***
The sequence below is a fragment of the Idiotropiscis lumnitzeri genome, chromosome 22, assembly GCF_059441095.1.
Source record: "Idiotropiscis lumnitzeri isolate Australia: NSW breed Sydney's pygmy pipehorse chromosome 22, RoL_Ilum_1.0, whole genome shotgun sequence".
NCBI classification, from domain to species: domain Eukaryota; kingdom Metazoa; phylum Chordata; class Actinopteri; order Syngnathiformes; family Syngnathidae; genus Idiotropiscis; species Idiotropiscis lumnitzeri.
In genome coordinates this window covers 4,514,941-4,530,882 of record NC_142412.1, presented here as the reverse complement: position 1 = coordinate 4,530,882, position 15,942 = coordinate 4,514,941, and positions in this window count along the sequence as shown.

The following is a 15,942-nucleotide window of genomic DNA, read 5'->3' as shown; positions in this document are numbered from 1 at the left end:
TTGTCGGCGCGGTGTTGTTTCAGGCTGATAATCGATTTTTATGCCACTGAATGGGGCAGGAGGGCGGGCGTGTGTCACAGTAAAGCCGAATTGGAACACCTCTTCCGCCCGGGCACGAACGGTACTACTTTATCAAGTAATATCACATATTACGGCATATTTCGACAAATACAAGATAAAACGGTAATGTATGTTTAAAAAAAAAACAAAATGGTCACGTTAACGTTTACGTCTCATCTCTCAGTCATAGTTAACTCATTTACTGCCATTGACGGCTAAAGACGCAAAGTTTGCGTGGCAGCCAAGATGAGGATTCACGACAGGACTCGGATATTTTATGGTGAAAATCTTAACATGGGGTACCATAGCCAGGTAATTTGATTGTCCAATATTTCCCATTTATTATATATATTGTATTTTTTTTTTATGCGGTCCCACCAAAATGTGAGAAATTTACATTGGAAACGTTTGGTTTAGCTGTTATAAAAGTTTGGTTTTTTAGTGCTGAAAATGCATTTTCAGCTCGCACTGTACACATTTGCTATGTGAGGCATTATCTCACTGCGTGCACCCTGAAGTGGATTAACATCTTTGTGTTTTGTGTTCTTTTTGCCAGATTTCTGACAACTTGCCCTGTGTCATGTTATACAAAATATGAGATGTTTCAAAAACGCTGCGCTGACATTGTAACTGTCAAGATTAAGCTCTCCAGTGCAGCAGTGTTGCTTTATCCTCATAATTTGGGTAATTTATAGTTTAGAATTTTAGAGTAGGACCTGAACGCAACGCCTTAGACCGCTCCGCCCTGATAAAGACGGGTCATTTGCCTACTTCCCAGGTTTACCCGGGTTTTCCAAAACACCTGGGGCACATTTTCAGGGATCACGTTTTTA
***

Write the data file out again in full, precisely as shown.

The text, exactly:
The sequence below is a fragment of the Idiotropiscis lumnitzeri genome, chromosome 22, assembly GCF_059441095.1.
Source record: "Idiotropiscis lumnitzeri isolate Australia: NSW breed Sydney's pygmy pipehorse chromosome 22, RoL_Ilum_1.0, whole genome shotgun sequence".
NCBI classification, from domain to species: domain Eukaryota; kingdom Metazoa; phylum Chordata; class Actinopteri; order Syngnathiformes; family Syngnathidae; genus Idiotropiscis; species Idiotropiscis lumnitzeri.
In genome coordinates this window covers 4,514,941-4,530,882 of record NC_142412.1, presented here as the reverse complement: position 1 = coordinate 4,530,882, position 15,942 = coordinate 4,514,941, and positions in this window count along the sequence as shown.

The following is a 15,942-nucleotide window of genomic DNA, read 5'->3' as shown; positions in this document are numbered from 1 at the left end:
TTGTCGGCGCGGTGTTGTTTCAGGCTGATAATCGATTTTTATGCCACTGAATGGGGCAGGAGGGCGGGCGTGTGTCACAGTAAAGCCGAATTGGAACACCTCTTCCGCCCGGGCACGAACGGTACTACTTTATCAAGTAATATCACATATTACGGCATATTTCGACAAATACAAGATAAAACGGTAATGTATGTTTAAAAAAAAAACAAAATGGTCACGTTAACGTTTACGTCTCATCTCTCAGTCATAGTTAACTCATTTACTGCCATTGACGGCTAAAGACGCAAAGTTTGCGTGGCAGCCAAGATGAGGATTCACGACAGGACTCGGATATTTTATGGTGAAAATCTTAACATGGGGTACCATAGCCAGGTAATTTGATTGTCCAATATTTCCCATTTATTATATATATTGTATTTTTTTTTTATGCGGTCCCACCAAAATGTGAGAAATTTACATTGGAAACGTTTGGTTTAGCTGTTATAAAAGTTTGGTTTTTTAGTGCTGAAAATGCATTTTCAGCTCGCACTGTACACATTTGCTATGTGAGGCATTATCTCACTGCGTGCACCCTGAAGTGGATTAACATCTTTGTGTTTTGTGTTCTTTTTGCCAGATTTCTGACAACTTGCCCTGTGTCATGTTATACAAAATATGAGATGTTTCAAAAACGCTGCGCTGACATTGTAACTGTCAAGATTAAGCTCTCCAGTGCAGCAGTGTTGCTTTATCCTCATAATTTGGGTAATTTATAGTTTAGAATTTTAGAGTAGGACCTGAACGCAACGCCTTAGACCGCTCCGCCCTGATAAAGACGGGTCATTTGCCTACTTCCCAGGTTTACCCGGGTTTTCCAAAACACCTGGGGCACATTTTCAGGGATCACGTTTTTA